To say nothing of the negative part played by the Stratford developments in accelerating processes of gentrification and exploitative housing in this part of the capital, the largely aesthetic multiculturalism of the summer of 2012 was clearly a blip rather than a more decisive progressive turning point. With the racism which helped to spark the 2011 London riots on one side, and continuing institutionalised prejudice against London’s BAME communities on the other, the apparently ‘progressive, inclusive, outward looking’ moment of 2012 was not especially grounded in any meaningful material reality.

Away from debates about the specifics of their legacy, the idea that the 2012 Olympics and their opening ceremony marked a ‘never had it so good’ cultural apogee for modern Britain must be seen for what it really is: a profoundly damaging delusion, which, in its dialectic with another great liberal climacteric of recent times (Brexit) is helping to impede the development of a coherent reformist response to the right-wing unpicking of Britain’s social fabric over the last decade or so.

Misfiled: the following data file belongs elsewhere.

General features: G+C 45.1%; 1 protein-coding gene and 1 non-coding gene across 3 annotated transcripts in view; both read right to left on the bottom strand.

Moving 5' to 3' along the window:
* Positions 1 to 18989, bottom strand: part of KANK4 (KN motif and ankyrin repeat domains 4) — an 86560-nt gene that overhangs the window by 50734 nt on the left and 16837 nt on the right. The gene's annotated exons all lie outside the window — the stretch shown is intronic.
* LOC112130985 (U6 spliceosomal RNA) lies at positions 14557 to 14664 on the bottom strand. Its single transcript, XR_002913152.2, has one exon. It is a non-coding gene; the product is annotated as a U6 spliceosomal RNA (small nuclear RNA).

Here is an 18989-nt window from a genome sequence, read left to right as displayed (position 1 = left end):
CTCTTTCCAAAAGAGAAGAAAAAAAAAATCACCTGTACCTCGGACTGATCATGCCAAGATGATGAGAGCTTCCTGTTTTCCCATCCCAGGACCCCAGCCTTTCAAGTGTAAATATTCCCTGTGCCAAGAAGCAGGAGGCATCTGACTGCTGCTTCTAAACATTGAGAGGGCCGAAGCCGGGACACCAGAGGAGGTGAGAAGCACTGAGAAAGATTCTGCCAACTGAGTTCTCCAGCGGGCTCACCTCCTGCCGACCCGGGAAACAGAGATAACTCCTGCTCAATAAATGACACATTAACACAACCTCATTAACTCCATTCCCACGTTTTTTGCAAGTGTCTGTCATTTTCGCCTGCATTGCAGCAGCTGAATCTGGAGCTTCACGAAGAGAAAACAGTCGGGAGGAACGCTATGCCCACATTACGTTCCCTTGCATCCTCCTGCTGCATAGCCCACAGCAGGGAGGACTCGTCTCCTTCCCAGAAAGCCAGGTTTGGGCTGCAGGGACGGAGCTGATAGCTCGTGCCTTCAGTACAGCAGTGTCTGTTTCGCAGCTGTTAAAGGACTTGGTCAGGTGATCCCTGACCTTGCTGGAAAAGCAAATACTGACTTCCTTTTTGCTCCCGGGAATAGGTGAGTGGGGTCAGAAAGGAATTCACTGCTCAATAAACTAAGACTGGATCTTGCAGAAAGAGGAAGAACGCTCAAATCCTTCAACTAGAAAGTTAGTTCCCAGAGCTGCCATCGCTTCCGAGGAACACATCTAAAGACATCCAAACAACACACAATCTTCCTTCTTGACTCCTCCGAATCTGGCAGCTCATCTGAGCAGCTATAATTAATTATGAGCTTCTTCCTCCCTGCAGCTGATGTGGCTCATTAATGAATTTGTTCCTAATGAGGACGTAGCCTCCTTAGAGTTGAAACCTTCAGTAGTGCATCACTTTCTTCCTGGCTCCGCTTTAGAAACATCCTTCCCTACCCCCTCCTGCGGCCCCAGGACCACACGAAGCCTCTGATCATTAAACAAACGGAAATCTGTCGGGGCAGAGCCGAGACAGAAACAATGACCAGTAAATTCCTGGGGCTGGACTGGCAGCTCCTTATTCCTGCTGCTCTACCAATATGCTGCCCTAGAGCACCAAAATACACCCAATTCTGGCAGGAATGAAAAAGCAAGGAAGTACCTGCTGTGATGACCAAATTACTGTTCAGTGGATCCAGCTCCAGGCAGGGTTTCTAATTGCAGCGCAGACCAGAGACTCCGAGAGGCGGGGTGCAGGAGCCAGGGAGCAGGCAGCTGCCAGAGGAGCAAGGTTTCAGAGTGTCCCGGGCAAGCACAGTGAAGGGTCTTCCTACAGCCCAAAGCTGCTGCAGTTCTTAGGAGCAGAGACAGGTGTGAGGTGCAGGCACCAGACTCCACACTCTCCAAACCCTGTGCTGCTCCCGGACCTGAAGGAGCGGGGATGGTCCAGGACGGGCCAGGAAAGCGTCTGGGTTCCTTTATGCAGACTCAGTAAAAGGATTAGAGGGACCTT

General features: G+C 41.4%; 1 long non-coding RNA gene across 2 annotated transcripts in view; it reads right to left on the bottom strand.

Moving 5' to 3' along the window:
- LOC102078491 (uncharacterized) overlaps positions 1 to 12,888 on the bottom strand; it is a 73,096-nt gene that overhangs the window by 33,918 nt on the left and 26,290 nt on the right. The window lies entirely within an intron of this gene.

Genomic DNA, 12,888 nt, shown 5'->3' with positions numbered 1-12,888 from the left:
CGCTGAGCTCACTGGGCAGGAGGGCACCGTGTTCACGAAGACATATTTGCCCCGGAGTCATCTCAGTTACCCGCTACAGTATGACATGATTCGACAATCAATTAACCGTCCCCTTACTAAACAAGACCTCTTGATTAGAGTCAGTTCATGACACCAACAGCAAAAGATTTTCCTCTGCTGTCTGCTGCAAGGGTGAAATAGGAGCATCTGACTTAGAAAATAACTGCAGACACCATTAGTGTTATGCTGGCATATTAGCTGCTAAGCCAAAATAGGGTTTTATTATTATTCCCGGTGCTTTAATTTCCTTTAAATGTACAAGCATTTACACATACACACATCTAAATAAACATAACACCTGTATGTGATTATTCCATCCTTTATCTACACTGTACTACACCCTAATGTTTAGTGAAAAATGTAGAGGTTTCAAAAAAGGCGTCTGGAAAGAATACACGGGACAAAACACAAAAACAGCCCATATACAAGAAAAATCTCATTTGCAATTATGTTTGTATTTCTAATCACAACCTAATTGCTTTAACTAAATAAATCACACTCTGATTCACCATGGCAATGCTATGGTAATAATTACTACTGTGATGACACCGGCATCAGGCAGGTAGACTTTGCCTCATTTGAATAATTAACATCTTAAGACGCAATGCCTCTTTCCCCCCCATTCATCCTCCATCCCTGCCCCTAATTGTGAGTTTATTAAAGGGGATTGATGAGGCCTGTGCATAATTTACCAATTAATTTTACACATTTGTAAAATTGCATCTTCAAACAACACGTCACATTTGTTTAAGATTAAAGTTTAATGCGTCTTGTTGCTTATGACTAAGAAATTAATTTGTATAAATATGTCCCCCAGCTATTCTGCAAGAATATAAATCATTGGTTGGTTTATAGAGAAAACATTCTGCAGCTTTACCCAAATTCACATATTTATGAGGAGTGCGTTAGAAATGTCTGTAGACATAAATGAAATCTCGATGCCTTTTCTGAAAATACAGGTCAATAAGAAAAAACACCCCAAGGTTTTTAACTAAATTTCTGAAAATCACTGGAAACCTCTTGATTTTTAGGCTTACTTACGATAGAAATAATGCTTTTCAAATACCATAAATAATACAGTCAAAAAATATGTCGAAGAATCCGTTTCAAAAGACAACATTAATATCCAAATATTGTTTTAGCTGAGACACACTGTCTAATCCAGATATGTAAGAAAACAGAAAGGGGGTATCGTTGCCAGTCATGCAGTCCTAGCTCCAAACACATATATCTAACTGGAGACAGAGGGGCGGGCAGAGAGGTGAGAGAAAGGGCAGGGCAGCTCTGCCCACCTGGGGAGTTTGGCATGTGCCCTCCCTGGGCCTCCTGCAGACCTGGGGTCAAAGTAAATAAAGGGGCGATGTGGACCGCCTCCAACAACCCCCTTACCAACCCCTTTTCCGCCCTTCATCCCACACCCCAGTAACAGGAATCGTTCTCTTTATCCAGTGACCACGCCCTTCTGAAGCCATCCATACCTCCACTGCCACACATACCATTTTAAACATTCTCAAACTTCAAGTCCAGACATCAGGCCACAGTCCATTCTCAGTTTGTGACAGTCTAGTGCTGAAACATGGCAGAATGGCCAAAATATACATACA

Indeed, the ongoing liberal myth of London 2012 shows why a ‘progressive alliance’ with any kind of radical intent is likely to be hampered by the inability of centrists to grasp some basic truths about the sort of country Britain was—and is—in the first quarter of the twenty-first century.

This side of terminal Toryism, perhaps the great dividing line in British politics right now is between those who think the biggest disaster of the 2010s was austerity and those who think it was the 2016 Brexit referendum. Of course, these two very different epiphenomena have to be approached in nuanced ways (it is not always a case of either/or). But on the whole, it makes sense to think about two vast tribes on the modern centre-to-left who go their separate ways on the question of austerity vs. Brexit.